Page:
Talk therapy: Ukraine’s EU accession and the hurdles ahead

It will take creativity from European leaders to expedite Ukraine’s path to EU membership and overcome the challenges that lie ahead

European Commission President Ursula von der Leyen is addressing the press conference after the European Council Summit in Brussels, Belgium, on December 15, 2023
Image by picture alliance / NurPhoto | Jonathan Raa

European leaders last week agreed to open accession talks with Ukraine. This historic step was not an early Christmas present; nor did it come with a “wartime discount” for Kyiv. It was a decision taken on the merit of the Ukrainian government’s progress on reforms. It also came despite objections from Hungarian prime minister, Viktor Orban, who left the room rather than wield his veto.

However, Orban followed through on his threats to block the €50 billion “Ukraine Facility”, a package of funding that will be fundamental to Ukraine’s economic development and recovery. The European Council will likely face a similar challenge to secure unanimity on its framework to guide Ukraine’s accession negotiations.

Greater capacity

Orban’s partial acquiescence coincided with the EU releasing €10 billion in frozen funds for Hungary. But that is not a sustainable way for the European Union to gain concessions. To ensure Ukraine’s progress can continue, the bloc needs to find better ways to counter Orban’s tactics. The EU also needs to turn its attention to the negotiation framework and how the bloc’s essential support for Ukraine’s public sector should develop.

  • The European Council will likely vote again on the Ukraine Facility in February. Together with Ukraine, the EU and its member states can work to prepare for the decision and develop alternative financial instruments for the country. The very existence of a ‘Plan B’ to fund Ukraine could deter the Hungarian leader from blocking the Ukraine Facility a second time.
  • The EU should look for similar ways to overcome a potential Hungarian veto of the negotiation framework. Some European officials have floated the application of “Article 7”, through which member states are punished for rule of law breaches via the suspension of their EU voting rights.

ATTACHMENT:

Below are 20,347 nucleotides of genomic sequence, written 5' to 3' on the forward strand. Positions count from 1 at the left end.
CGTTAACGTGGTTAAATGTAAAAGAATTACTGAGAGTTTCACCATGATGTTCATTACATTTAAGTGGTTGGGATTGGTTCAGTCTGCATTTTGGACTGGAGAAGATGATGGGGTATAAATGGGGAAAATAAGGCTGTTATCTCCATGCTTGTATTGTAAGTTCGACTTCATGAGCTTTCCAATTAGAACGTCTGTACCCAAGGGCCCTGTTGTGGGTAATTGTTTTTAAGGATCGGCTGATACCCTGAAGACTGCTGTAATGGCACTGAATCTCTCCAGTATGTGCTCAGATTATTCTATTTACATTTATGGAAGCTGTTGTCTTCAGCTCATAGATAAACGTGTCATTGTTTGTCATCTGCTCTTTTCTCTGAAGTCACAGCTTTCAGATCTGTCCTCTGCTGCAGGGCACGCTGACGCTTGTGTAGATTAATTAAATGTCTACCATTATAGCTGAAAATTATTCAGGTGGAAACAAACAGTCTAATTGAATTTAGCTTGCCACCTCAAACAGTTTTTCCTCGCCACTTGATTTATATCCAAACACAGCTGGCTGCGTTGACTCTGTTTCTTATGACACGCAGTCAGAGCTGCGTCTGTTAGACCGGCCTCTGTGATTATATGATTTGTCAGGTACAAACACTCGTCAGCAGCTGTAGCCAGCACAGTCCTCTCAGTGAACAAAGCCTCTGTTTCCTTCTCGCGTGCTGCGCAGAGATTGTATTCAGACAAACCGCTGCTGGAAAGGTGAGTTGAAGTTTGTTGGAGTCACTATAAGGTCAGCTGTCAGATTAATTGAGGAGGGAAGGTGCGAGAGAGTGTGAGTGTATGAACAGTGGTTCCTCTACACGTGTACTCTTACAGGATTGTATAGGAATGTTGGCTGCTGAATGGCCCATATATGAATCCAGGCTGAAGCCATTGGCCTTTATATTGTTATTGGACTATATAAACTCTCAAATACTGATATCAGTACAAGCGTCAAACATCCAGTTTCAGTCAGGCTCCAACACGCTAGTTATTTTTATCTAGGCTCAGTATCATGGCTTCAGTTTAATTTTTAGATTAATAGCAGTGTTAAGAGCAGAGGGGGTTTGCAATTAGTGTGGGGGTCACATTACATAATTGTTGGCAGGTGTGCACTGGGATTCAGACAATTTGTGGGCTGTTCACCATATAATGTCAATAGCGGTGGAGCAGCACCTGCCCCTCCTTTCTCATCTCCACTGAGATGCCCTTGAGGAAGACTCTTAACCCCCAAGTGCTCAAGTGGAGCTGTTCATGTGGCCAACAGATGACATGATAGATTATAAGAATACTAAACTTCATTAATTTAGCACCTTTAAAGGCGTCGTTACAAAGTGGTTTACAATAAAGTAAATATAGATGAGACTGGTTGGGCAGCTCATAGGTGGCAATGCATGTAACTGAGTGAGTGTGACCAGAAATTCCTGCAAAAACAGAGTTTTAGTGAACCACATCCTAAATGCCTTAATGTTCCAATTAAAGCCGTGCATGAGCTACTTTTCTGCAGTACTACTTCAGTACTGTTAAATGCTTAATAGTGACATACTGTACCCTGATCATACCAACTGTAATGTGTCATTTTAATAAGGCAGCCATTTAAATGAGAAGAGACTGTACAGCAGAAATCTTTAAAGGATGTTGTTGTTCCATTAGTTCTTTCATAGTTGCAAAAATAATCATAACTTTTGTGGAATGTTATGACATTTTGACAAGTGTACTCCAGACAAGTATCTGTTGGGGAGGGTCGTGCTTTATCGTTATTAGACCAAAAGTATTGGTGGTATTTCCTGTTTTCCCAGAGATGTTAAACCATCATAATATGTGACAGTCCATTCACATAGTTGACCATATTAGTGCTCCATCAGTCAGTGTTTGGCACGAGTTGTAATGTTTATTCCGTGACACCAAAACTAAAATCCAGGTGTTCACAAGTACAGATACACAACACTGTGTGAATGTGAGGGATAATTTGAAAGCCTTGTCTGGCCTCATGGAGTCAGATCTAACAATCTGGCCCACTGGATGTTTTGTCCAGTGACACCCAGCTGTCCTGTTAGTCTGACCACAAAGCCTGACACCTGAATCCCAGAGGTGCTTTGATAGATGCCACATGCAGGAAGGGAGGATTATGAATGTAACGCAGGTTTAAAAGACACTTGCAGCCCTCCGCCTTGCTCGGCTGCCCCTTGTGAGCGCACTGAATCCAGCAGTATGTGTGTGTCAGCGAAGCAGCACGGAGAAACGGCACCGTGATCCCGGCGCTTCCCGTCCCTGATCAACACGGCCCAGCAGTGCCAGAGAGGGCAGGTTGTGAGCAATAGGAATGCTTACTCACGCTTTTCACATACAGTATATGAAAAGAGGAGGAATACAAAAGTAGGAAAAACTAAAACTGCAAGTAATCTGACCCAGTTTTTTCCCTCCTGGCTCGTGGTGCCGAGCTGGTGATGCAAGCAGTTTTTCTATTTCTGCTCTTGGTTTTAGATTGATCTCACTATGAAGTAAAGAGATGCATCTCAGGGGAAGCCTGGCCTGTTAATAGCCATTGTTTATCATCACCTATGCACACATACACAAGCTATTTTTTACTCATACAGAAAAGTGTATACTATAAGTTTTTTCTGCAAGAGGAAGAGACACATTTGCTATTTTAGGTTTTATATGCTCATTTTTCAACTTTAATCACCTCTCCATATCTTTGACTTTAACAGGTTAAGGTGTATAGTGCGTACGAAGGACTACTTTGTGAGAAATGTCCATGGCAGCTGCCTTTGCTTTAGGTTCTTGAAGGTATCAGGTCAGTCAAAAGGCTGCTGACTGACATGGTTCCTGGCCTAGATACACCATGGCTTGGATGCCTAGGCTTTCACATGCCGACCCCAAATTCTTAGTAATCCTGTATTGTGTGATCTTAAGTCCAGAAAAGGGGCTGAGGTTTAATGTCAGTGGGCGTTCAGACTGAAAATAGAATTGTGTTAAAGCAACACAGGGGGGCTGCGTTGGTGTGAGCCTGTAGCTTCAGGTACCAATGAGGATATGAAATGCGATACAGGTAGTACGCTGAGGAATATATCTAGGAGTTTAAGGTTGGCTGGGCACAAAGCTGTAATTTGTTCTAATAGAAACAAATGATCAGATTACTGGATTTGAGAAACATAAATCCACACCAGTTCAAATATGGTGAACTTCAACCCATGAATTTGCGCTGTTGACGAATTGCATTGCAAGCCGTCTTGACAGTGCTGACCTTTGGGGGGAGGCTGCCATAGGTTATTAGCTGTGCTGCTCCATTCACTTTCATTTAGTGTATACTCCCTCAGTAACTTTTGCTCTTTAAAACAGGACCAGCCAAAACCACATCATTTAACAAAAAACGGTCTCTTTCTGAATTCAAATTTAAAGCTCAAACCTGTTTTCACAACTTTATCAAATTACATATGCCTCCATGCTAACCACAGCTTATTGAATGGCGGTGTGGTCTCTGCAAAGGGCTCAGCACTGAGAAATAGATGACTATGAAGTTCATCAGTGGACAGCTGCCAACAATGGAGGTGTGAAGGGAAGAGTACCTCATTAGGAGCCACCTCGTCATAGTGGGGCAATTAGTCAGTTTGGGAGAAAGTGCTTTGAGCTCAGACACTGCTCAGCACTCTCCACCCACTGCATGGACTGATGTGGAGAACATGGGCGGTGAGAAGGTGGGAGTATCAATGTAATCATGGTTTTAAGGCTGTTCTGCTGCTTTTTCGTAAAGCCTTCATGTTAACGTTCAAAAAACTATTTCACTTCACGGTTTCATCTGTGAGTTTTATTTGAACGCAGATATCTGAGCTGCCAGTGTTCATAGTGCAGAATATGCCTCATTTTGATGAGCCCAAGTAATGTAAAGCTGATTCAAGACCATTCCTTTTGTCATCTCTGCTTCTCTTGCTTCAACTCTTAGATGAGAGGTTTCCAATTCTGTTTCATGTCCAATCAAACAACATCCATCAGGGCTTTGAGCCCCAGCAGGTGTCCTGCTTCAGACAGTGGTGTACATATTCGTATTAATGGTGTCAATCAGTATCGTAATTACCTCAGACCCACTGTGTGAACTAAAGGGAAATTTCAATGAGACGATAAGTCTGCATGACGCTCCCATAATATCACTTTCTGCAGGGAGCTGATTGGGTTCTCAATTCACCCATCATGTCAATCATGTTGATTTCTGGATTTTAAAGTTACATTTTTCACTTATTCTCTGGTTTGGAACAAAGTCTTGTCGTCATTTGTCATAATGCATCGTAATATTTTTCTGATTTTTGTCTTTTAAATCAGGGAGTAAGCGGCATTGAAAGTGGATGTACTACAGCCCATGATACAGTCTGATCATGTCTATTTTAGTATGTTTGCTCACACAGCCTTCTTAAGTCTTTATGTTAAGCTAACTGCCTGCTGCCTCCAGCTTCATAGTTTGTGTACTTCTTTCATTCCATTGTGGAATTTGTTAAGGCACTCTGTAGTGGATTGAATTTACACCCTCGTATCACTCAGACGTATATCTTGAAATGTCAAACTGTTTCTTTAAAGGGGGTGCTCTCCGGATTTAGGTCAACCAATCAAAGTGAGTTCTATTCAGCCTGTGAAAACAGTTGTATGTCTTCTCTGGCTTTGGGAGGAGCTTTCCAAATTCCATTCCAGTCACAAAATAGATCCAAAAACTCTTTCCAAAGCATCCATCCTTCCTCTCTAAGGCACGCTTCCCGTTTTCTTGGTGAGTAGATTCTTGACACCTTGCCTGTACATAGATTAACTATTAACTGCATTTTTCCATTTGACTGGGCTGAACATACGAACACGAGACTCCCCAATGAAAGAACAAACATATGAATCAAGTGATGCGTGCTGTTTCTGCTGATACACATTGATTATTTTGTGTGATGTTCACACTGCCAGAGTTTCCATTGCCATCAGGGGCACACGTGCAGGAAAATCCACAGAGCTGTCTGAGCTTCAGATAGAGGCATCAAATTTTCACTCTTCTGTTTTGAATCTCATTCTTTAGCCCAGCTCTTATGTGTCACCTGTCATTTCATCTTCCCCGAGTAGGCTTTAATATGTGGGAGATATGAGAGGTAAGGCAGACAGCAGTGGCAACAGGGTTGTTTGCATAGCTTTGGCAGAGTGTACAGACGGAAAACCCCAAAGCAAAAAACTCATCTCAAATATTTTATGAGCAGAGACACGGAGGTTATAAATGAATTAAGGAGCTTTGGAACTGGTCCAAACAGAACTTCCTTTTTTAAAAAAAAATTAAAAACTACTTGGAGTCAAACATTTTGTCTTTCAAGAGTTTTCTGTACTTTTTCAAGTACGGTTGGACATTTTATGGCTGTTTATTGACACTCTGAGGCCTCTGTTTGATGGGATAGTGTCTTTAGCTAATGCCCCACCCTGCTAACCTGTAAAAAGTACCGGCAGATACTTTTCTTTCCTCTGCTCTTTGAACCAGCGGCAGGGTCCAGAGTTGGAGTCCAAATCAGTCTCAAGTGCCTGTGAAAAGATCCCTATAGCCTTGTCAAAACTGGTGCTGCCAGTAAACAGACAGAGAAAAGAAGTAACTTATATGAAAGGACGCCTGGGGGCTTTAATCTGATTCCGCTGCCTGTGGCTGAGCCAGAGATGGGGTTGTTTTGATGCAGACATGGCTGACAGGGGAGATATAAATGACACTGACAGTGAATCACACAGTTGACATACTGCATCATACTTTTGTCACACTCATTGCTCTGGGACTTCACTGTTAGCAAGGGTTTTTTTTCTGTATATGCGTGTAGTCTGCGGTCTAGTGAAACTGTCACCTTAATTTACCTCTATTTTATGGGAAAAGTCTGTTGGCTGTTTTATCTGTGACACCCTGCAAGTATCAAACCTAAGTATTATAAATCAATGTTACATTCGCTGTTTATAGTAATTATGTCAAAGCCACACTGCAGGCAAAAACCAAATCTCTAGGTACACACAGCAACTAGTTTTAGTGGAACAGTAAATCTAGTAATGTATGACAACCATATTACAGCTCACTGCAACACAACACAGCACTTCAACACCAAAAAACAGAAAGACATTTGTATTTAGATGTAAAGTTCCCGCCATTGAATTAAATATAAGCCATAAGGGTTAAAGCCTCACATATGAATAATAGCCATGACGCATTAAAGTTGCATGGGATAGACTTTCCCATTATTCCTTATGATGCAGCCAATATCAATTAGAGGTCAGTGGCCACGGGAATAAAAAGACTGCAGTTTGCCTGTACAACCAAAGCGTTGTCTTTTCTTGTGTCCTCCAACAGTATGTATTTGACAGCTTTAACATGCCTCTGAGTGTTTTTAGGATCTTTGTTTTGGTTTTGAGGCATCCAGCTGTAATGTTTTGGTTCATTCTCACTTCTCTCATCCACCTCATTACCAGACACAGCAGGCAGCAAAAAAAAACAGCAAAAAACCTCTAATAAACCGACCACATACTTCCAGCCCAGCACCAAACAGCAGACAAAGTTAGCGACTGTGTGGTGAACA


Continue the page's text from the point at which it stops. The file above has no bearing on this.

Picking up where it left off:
• The EU also needs to do more to enhance Ukraine’s capability to engage in and lead the accession negotiations. This will involve substantial support for Ukraine’s civil service and public administration. The EU should assess the evolution of Ukraine’s civil service and public administration over almost two years of war and update the bloc’s support for the reform of the sector accordingly.
  • For instance, many of Ukraine’s civil servants have been displaced or left the service due to challenging wartime conditions. The EU should provide the training and capacity-building foreseen in the Ukraine Facility to help those who remain tackle the 33 thematic chapters of the EU acquis. In doing so, the EU would help to bridge the gaps within Ukraine’s public administration and expedite the accession process.

Greater morale

The EU’s decision to open accession talks holds historical weight – and not only for Ukraine and Moldova. It marks a geopolitical shift in the EU’s perception of the boundaries that define the European family, extending them from Lisbon to Luhansk. It is also a morale booster for Ukraine, where many citizens view the decision as a signal that the country is not being abandoned. This vital symbolism as Ukraine enters its 22nd month of brutal full-scale war.

The European Council on Foreign Relations does not take collective positions. ECFR publications only represent the views of their individual authors.


Visiting Fellow
Visiting Fellow

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